Does eating a varied diet matter?

The world we live in today is more busy, stressful, and fast-paced than ever. Yet we are told we need to sleep well, stress less, and above all else, eat better. 

Easier said than done, right? With all the nutrition misinformation out there, it can be difficult to understand if the benefits of good nutrition have been overstated, and feel impossible to master the art of optimal nutrition. 

Easier said than done, right? With all the nutrition misinformation out there, it can be difficult to understand if the benefits of good nutrition have been overstated, and feel impossible to master the art of optimal nutrition. 


One aspect of nutrition that cannot be stressed enough is the importance of a varied, well-balanced diet. Being the creatures of habit that we are, it is easy to fall into the same routine and dietary patterns day-in, day-out. By increasing the variety of your diet, not only can you enhance your quality of life, but you can also improve your health and significantly reduce the risk of developing several illnesses and diseases. This isn’t something to be taken lightly which is why this blog post will explain what a varied diet is, what it looks like and the myriad of benefits you will obtain by following this pattern of eating.


What are some of the benefits of a balanced diet?

Let’s get straight to it – how is a varied diet of benefit to you?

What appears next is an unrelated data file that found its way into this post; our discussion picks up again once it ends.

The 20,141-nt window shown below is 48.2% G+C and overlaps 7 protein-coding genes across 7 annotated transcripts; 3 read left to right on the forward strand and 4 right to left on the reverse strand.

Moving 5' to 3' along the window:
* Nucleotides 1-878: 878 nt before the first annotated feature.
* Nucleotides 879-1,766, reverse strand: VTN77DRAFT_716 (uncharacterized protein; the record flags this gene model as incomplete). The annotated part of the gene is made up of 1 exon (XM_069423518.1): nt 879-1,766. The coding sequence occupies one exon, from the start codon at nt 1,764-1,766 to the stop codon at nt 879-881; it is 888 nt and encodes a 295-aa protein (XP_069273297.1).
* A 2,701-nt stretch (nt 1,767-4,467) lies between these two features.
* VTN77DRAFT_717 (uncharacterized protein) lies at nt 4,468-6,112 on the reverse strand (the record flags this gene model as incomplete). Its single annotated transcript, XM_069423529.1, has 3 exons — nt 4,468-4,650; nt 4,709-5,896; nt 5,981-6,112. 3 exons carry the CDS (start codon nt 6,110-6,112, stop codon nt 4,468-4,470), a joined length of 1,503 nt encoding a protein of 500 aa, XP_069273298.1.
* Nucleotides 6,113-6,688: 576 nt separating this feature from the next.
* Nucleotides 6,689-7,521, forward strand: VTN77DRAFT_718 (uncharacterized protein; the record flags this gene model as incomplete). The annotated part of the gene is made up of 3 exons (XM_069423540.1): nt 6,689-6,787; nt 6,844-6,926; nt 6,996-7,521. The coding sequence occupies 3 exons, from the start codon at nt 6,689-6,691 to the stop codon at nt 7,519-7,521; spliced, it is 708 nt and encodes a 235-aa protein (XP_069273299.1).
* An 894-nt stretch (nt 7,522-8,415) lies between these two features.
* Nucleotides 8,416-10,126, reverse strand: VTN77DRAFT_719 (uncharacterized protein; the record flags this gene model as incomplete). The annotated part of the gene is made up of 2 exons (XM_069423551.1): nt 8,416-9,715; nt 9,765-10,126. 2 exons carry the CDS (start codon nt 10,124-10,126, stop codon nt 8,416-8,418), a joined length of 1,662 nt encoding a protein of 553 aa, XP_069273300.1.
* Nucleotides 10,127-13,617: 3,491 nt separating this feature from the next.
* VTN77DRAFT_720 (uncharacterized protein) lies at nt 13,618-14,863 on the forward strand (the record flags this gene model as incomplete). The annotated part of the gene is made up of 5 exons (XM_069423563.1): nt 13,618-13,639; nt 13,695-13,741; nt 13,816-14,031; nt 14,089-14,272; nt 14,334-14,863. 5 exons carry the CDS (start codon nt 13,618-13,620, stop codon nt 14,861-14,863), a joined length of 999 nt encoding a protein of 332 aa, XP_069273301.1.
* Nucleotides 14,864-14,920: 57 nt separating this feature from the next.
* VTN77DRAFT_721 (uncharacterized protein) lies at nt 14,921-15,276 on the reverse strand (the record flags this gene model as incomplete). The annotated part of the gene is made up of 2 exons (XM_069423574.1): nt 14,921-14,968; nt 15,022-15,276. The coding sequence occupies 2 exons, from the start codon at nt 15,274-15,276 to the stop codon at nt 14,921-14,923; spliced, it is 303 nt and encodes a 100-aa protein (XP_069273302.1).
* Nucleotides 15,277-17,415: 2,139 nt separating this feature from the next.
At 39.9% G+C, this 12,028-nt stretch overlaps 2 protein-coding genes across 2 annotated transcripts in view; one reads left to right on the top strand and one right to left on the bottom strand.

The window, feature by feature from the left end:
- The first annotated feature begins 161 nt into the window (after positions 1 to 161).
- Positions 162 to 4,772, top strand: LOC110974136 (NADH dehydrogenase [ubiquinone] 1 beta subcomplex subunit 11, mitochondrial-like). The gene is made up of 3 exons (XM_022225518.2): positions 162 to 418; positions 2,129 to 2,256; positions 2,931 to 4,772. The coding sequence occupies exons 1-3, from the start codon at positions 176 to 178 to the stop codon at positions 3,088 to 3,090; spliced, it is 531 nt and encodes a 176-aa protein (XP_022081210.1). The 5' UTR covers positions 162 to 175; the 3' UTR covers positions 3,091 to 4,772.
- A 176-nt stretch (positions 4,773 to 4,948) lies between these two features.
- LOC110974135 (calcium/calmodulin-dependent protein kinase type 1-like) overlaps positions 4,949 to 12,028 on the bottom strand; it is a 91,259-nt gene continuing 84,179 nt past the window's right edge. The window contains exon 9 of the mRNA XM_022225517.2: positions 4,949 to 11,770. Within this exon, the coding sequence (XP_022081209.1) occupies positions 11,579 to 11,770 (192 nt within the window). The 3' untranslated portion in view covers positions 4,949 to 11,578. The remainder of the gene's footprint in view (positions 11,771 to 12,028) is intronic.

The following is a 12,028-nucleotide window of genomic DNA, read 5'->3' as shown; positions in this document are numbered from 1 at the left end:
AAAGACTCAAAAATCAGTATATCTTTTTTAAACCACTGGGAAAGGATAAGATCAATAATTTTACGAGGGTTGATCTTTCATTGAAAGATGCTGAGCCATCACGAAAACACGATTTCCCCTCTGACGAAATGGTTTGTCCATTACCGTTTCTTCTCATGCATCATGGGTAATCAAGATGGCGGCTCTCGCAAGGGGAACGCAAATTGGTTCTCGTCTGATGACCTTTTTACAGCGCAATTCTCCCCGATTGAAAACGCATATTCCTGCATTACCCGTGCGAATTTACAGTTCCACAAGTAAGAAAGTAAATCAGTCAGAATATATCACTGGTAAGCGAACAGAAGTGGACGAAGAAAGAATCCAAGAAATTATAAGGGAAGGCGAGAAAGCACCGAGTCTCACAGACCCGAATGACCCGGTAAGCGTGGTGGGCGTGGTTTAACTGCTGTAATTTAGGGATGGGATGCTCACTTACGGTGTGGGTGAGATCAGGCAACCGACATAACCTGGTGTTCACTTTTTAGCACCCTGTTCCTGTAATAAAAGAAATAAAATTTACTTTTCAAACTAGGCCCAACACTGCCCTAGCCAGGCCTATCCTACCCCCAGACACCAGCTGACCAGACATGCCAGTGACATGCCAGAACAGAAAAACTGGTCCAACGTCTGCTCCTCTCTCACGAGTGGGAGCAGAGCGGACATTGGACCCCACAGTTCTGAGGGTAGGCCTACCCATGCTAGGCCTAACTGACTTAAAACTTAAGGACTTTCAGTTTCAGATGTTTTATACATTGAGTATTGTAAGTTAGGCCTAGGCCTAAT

It prevents nutritional deficiencies

When you eat the same foods repeatedly, you are putting yourself at risk of missing out on a range of nutrients, potentially leading to nutritional deficiencies. The consequences of these deficiencies may not be apparent in the short-term and symptoms may be dismissed, they can go on to manifest into serious health conditions in the long-term such as osteoporosis, cognitive impairment, mood disorders, rickets and anemia, to name just a few. 


It improves our feelings of wellbeing

There have been several studies, notably the SMILES diet trial and the MIND diet, that have shown that dietary patterns play significant roles in influencing brain function, mood and focus. What do these diets have in common? They emphasize food variety (specifically fruit, vegetables, nuts, wholegrain, legumes and fish) and do not focus on restricting whole food groups as is prevalent in a lot of popular diets today.


It gives us energy

Now, who doesn’t want more energy to keep going? There is no denying that the stressful world we live in today has taken a toll on our mental and physical wellbeing. If you constantly find yourself fatigued, then you may actually be under-fuelling yourself. By nourishing yourself with the correct nutrients, you can help to reduce stress levels, regulate your mood and feel less lethargic. 


It improves skin health